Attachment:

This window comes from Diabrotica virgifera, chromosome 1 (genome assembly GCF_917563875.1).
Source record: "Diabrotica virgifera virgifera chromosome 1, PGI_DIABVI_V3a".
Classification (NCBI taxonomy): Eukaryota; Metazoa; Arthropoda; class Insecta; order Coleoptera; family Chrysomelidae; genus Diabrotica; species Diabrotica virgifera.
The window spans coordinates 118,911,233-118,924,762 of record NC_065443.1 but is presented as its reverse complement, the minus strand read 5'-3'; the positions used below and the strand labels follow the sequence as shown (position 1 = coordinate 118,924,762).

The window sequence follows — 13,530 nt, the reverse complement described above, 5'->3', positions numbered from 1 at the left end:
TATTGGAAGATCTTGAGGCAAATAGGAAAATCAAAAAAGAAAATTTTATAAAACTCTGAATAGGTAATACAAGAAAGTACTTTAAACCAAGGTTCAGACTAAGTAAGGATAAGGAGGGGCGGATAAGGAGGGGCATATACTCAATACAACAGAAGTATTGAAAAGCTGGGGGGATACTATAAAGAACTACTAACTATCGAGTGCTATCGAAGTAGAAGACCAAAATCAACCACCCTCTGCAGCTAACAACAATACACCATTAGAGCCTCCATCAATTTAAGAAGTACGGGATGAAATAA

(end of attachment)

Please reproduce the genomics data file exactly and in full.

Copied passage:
This window comes from Diabrotica virgifera, chromosome 1 (genome assembly GCF_917563875.1).
Source record: "Diabrotica virgifera virgifera chromosome 1, PGI_DIABVI_V3a".
Classification (NCBI taxonomy): Eukaryota; Metazoa; Arthropoda; class Insecta; order Coleoptera; family Chrysomelidae; genus Diabrotica; species Diabrotica virgifera.
The window spans coordinates 118,911,233-118,924,762 of record NC_065443.1 but is presented as its reverse complement, the minus strand read 5'-3'; the positions used below and the strand labels follow the sequence as shown (position 1 = coordinate 118,924,762).

The window sequence follows — 13,530 nt, the reverse complement described above, 5'->3', positions numbered from 1 at the left end:
TATTGGAAGATCTTGAGGCAAATAGGAAAATCAAAAAAGAAAATTTTATAAAACTCTGAATAGGTAATACAAGAAAGTACTTTAAACCAAGGTTCAGACTAAGTAAGGATAAGGAGGGGCGGATAAGGAGGGGCATATACTCAATACAACAGAAGTATTGAAAAGCTGGGGGGATACTATAAAGAACTACTAACTATCGAGTGCTATCGAAGTAGAAGACCAAAATCAACCACCCTCTGCAGCTAACAACAATACACCATTAGAGCCTCCATCAATTTAAGAAGTACGGGATGAAATAA